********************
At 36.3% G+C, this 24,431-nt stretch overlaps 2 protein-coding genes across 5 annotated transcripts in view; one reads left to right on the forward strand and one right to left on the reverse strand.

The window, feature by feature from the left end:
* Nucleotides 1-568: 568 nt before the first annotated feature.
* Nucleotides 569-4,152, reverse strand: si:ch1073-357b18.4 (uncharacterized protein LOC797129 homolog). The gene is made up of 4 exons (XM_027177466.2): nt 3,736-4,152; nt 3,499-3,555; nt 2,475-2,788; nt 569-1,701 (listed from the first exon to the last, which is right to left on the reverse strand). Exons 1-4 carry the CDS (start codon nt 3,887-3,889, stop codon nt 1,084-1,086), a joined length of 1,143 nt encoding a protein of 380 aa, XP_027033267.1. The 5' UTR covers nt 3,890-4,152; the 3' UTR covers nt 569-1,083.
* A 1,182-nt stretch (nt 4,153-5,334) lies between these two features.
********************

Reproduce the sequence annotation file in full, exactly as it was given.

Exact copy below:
At 36.3% G+C, this 24,431-nt stretch overlaps 2 protein-coding genes across 5 annotated transcripts in view; one reads left to right on the forward strand and one right to left on the reverse strand.

The window, feature by feature from the left end:
* Nucleotides 1-568: 568 nt before the first annotated feature.
* Nucleotides 569-4,152, reverse strand: si:ch1073-357b18.4 (uncharacterized protein LOC797129 homolog). The gene is made up of 4 exons (XM_027177466.2): nt 3,736-4,152; nt 3,499-3,555; nt 2,475-2,788; nt 569-1,701 (listed from the first exon to the last, which is right to left on the reverse strand). Exons 1-4 carry the CDS (start codon nt 3,887-3,889, stop codon nt 1,084-1,086), a joined length of 1,143 nt encoding a protein of 380 aa, XP_027033267.1. The 5' UTR covers nt 3,890-4,152; the 3' UTR covers nt 569-1,083.
* A 1,182-nt stretch (nt 4,153-5,334) lies between these two features.